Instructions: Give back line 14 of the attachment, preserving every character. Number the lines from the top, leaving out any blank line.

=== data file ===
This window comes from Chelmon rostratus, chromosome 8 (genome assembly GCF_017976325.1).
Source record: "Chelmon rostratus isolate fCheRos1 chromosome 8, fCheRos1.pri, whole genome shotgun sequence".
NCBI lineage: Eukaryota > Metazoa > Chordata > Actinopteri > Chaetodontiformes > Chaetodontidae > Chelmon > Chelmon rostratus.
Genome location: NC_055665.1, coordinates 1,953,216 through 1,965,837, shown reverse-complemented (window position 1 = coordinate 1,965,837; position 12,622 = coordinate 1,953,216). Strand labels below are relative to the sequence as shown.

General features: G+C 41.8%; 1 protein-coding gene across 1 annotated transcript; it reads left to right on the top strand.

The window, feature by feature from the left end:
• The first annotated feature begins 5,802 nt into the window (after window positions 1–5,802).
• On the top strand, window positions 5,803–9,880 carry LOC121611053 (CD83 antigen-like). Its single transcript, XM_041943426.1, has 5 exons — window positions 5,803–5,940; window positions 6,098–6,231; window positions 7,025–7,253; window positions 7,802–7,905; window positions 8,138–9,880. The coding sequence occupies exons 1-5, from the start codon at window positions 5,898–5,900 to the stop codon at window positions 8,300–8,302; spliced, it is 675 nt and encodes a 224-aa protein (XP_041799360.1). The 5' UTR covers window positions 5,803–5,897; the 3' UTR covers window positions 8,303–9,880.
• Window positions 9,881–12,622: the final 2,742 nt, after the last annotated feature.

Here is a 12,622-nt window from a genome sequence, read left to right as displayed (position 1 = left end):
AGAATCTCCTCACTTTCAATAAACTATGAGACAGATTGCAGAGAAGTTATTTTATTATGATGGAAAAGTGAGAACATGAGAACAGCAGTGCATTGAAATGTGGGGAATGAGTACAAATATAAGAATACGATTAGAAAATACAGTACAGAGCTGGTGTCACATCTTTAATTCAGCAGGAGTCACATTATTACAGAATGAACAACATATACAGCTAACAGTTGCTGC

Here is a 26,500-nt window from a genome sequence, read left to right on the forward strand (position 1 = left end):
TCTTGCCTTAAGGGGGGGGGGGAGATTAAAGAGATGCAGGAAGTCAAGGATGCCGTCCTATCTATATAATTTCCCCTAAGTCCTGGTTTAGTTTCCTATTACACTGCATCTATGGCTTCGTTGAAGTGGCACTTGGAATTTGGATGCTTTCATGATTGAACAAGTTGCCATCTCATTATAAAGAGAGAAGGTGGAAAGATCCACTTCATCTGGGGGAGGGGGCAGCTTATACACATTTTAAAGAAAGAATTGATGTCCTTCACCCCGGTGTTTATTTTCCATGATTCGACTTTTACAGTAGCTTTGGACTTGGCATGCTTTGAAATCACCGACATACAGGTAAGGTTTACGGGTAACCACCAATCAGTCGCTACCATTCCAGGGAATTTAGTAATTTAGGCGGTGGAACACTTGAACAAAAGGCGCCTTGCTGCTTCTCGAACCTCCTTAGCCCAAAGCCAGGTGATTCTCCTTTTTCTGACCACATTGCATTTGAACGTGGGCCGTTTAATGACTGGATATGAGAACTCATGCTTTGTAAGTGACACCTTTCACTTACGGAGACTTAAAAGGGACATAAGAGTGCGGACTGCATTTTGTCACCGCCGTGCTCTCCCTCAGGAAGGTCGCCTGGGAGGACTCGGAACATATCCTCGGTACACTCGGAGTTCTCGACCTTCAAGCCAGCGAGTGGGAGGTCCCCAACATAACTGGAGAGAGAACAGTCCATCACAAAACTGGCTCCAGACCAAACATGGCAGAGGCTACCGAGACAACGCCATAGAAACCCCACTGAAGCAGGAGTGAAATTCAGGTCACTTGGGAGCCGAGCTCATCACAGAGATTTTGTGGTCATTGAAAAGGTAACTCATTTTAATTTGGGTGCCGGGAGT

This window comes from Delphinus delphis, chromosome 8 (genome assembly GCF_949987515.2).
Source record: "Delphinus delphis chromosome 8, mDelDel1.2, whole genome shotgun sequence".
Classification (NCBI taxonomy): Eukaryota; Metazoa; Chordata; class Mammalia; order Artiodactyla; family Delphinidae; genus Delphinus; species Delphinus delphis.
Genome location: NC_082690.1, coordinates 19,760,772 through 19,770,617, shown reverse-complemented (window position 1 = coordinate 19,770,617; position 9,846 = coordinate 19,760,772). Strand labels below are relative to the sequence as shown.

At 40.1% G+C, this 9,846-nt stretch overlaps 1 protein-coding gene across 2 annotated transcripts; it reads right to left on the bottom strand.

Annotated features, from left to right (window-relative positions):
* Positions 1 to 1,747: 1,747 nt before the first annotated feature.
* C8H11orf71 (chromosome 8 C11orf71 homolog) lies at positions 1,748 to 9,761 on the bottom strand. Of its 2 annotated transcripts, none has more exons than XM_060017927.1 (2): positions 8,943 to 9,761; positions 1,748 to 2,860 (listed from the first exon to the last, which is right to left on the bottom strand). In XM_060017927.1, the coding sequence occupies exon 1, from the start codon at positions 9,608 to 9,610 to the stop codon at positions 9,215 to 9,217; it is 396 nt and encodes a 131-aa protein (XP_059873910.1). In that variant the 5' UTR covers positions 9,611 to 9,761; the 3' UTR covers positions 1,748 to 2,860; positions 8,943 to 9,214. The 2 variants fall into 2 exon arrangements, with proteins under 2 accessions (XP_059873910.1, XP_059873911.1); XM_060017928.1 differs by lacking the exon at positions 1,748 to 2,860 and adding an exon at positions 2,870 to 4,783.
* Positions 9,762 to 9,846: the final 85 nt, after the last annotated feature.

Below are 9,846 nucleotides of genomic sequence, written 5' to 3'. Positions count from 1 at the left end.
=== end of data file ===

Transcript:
This window comes from Delphinus delphis, chromosome 8 (genome assembly GCF_949987515.2).